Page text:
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Community-based active-case finding for tuberculosis: navigating a complex minefield

MacPherson, Peter, Shaunabe, Kwame, Phiri, Mphatso, Rickman, Hannah M., Horton, Katherine C., Feasey, Helena R. A., Corbett, Elizabeth L., Burke, Rachael M. and Rangaka, Molebogeng X. (2024) 'Community-based active-case finding for tuberculosis: navigating a complex minefield'. BMC Global and Public Health, Vol 2, Issue 1.

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Community-based active case finding (ACF) for tuberculosis (TB) involves an offer of screening to populations at risk of TB, oftentimes with additional health promotion, community engagement and health service strengthening. Recently updated World Health Organization TB screening guidelines conditionally recommend expanded offer of ACF for communities where the prevalence of undiagnosed pulmonary TB is greater than 0.5% among adults, or with other structural risk factors for TB. Subclinical TB is thought to be a major contributor to TB transmission, and ACF, particularly with chest X-ray screening, could lead to earlier diagnosis. However, the evidence base for the population-level impact of ACF is mixed, with effectiveness likely highly dependent on the screening approach used, the intensity with which ACF is delivered, and the success of community- and health-system participation. With recent changes in TB epidemiology due to the effective scale-up of treatment for HIV in Africa, the impacts of the COVID-19 pandemic, and the importance of subclinical TB, researchers and public health practitioners planning to implement ACF programmes must carefully and repeatedly consider the potential population and individual benefits and harms from these programmes. Here we synthesise evidence and experience from implementing ACF programmes to provide practical guidance, focusing on the selection of populations, screening algorithms, selecting outcomes, and monitoring and evaluation. With careful planning and substantial investment, community-based ACF for TB can be an impactful approach to accelerating progress towards elimination of TB in high-burden countries. However, ACF cannot and should not be a substitute for equitable access to responsive, affordable, accessible primary care services for all.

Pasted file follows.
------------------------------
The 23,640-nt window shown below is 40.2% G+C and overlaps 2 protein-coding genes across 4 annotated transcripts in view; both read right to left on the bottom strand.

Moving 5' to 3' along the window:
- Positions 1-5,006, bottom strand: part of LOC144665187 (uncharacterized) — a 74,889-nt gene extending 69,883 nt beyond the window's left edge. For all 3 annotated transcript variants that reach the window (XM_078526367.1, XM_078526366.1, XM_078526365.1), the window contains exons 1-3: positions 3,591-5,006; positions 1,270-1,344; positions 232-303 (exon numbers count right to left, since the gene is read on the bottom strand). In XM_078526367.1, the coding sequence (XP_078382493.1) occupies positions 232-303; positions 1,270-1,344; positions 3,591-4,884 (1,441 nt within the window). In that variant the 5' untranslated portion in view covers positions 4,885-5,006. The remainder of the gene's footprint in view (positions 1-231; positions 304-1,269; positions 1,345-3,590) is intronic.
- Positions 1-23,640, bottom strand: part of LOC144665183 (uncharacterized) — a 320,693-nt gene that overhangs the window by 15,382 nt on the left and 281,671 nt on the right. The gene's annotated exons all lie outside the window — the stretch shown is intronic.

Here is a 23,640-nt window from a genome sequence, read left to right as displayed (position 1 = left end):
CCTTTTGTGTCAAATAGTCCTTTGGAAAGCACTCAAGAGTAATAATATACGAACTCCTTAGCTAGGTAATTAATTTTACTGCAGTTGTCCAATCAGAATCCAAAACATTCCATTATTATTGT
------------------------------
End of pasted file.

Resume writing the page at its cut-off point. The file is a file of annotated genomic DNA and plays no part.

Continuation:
Item Type: Article
Subjects: WF Respiratory System > Tuberculosis > WF 200 Tuberculosis (General)
Faculty: Department: Clinical Sciences & International Health > Clinical Sciences Department
Clinical Sciences & International Health > Malawi-Liverpool-Wellcome Programme (MLW)
Digital Object Identifer (DOI):
SWORD Depositor: JISC Pubrouter
Depositing User: JISC Pubrouter
Date Deposited: 09 Feb 2024 10:29
Last Modified: 09 Feb 2024 10:29


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